Passing through Frankfurt airport last week I was reminded of the chaos at Amsterdam Schiphol airport when returning from IBC earlier this year. Like many airports, Frankfurt and Schiphol have replaced friendly-faced check-in clerks withautomated check-in and bag drop: As visitors returning from the conference and exhibitions queued up to use the shiny new automated bag drop, what started as friendly chatter about previous five days’ events turned to increasingly vocal demonstrations about the delays the new system was causing. The delays were largely caused by bags that slightly exceeded the weight or size limits, or were simply the wrong shape to fit the uniform dimensions of the drop-off – problems that a small amount of human judgment would have easily resolved. Eventually, a large team of KLM staff were dispatched to the scene to calm the mounting insurrection, help reduce the increasing delays and ensure people caught their flights. Workflow automation does not always increase efficiency and throughput It seems mad that a system billed as expediting the check-in process for customers and reducing costs for the airline actually had the opposite effect – but we are in danger of doing something very similar in the media industry. From the airlines perspective, the process of checking in a passenger and their baggage is actually very similar to the process of ingesting media. Before online check-in and automated bag drops, a check-in clerk would have verified a passengers ID, issued their boarding pass, asked the appropriate security questions and weighed and checked their baggage. Can we replace men with machines in media workflows? In a traditional ingest scenario we would have taken a tape, placed it in a VTR, visually verified the content and checked that it was successfully written to disk. Whether or not QC was formally a part of ingest, a human operator was likely to be interacting in someway with the media and able to apply judgment as to whether there was any issue with the media. With automation in media systems as advanced as it is, it is possible to pass media through aworkflow without a human ever viewing it end-to-end. Much like in an airport, if everything about the passengers and their baggage is within the defined constraints, the process will be quick and efficient – issues only arise when there is an exception – when the passenger’s bag is a kilo overweight, or the media file fails an automated QC. Combining automation with a human touch The challenge we have to face in the media industry as file-based delivery increases and SDI disappears is how we handle these exceptions in the workflow in a fast and effective way, combining automation with the human touch to ensure the quality of our output. In order to do this, we need to unify manual and automated QC through a single interface that enables users to both make judgment on automated measurements and add commentary to QC reports. Taking this approach ensures that media “failed” by automated QC can quickly move on (or back) in the workflow and where an error has been “over-ruled” by a human, the certificate of trust can follow the content. Once trusted, the media should pass through the rest of the workflow without issue before flying off into the sunset. At AmberFin, we have learned that whilst automation is good, there is still an important place for human intervention in media workflows. I can’t help wondering how long it will take – and how many travelers’ journeys will be affected – before the airlines come to the same conclusion. If you would like to learn more about AmberFin’s unique approach to enterprise-class workflow automation. I hope you found this blog post interesting and helpful. If so, why not sign-up to receive notifications of new blog posts as they are published?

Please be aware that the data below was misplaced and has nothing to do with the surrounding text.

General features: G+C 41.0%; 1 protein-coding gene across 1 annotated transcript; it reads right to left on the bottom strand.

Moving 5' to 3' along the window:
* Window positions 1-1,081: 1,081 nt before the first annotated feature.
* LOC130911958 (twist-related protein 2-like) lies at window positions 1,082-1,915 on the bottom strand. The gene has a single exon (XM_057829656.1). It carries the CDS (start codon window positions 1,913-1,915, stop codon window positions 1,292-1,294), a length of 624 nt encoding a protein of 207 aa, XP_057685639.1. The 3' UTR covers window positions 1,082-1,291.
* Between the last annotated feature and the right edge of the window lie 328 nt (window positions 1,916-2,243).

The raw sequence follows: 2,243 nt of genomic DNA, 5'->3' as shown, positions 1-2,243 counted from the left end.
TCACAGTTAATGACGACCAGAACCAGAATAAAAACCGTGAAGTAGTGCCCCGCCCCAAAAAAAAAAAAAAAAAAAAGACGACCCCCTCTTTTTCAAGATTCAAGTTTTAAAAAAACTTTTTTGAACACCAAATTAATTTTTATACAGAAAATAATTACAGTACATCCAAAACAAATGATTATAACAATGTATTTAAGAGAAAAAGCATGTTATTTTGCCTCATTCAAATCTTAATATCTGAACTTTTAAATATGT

Three steps to QC heaven – Practical hints to fix file-based QC errors